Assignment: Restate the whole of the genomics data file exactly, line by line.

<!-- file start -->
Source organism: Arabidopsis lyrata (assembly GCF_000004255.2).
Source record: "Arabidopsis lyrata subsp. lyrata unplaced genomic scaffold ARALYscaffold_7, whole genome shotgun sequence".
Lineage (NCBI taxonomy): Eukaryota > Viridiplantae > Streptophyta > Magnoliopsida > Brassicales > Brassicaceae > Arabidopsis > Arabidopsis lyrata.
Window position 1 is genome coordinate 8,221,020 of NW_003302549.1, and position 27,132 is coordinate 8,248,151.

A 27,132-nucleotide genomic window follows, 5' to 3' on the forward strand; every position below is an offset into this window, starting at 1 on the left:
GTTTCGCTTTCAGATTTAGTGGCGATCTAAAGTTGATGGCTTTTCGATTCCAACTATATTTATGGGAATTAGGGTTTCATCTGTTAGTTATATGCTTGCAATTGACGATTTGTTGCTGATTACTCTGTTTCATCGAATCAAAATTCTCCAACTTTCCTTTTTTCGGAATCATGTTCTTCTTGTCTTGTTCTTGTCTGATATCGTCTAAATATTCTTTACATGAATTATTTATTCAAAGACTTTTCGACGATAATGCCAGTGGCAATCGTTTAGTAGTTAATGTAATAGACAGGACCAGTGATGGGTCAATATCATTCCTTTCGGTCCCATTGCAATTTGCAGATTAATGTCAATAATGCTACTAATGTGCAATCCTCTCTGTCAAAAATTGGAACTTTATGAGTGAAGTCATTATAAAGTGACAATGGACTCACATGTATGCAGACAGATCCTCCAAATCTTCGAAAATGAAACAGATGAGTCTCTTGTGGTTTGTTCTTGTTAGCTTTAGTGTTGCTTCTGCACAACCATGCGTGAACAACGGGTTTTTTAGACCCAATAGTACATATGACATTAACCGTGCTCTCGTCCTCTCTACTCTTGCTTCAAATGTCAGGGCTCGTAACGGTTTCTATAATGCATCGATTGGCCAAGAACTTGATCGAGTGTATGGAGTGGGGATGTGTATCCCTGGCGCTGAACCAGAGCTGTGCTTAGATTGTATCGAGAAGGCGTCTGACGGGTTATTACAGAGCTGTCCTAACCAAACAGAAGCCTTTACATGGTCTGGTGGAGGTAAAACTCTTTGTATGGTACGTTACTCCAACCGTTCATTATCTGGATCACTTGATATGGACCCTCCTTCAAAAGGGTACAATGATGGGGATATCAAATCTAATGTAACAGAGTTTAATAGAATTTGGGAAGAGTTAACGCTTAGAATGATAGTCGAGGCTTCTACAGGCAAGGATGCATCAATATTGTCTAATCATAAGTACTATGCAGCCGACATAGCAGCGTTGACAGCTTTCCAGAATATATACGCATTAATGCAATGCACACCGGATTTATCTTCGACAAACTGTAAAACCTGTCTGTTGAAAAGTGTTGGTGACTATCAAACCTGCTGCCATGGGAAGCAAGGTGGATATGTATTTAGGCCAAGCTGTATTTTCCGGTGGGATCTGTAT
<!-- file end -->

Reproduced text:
Source organism: Arabidopsis lyrata (assembly GCF_000004255.2).
Source record: "Arabidopsis lyrata subsp. lyrata unplaced genomic scaffold ARALYscaffold_7, whole genome shotgun sequence".
Lineage (NCBI taxonomy): Eukaryota > Viridiplantae > Streptophyta > Magnoliopsida > Brassicales > Brassicaceae > Arabidopsis > Arabidopsis lyrata.
Window position 1 is genome coordinate 8,221,020 of NW_003302549.1, and position 27,132 is coordinate 8,248,151.

A 27,132-nucleotide genomic window follows, 5' to 3' on the forward strand; every position below is an offset into this window, starting at 1 on the left:
GTTTCGCTTTCAGATTTAGTGGCGATCTAAAGTTGATGGCTTTTCGATTCCAACTATATTTATGGGAATTAGGGTTTCATCTGTTAGTTATATGCTTGCAATTGACGATTTGTTGCTGATTACTCTGTTTCATCGAATCAAAATTCTCCAACTTTCCTTTTTTCGGAATCATGTTCTTCTTGTCTTGTTCTTGTCTGATATCGTCTAAATATTCTTTACATGAATTATTTATTCAAAGACTTTTCGACGATAATGCCAGTGGCAATCGTTTAGTAGTTAATGTAATAGACAGGACCAGTGATGGGTCAATATCATTCCTTTCGGTCCCATTGCAATTTGCAGATTAATGTCAATAATGCTACTAATGTGCAATCCTCTCTGTCAAAAATTGGAACTTTATGAGTGAAGTCATTATAAAGTGACAATGGACTCACATGTATGCAGACAGATCCTCCAAATCTTCGAAAATGAAACAGATGAGTCTCTTGTGGTTTGTTCTTGTTAGCTTTAGTGTTGCTTCTGCACAACCATGCGTGAACAACGGGTTTTTTAGACCCAATAGTACATATGACATTAACCGTGCTCTCGTCCTCTCTACTCTTGCTTCAAATGTCAGGGCTCGTAACGGTTTCTATAATGCATCGATTGGCCAAGAACTTGATCGAGTGTATGGAGTGGGGATGTGTATCCCTGGCGCTGAACCAGAGCTGTGCTTAGATTGTATCGAGAAGGCGTCTGACGGGTTATTACAGAGCTGTCCTAACCAAACAGAAGCCTTTACATGGTCTGGTGGAGGTAAAACTCTTTGTATGGTACGTTACTCCAACCGTTCATTATCTGGATCACTTGATATGGACCCTCCTTCAAAAGGGTACAATGATGGGGATATCAAATCTAATGTAACAGAGTTTAATAGAATTTGGGAAGAGTTAACGCTTAGAATGATAGTCGAGGCTTCTACAGGCAAGGATGCATCAATATTGTCTAATCATAAGTACTATGCAGCCGACATAGCAGCGTTGACAGCTTTCCAGAATATATACGCATTAATGCAATGCACACCGGATTTATCTTCGACAAACTGTAAAACCTGTCTGTTGAAAAGTGTTGGTGACTATCAAACCTGCTGCCATGGGAAGCAAGGTGGATATGTATTTAGGCCAAGCTGTATTTTCCGGTGGGATCTGTAT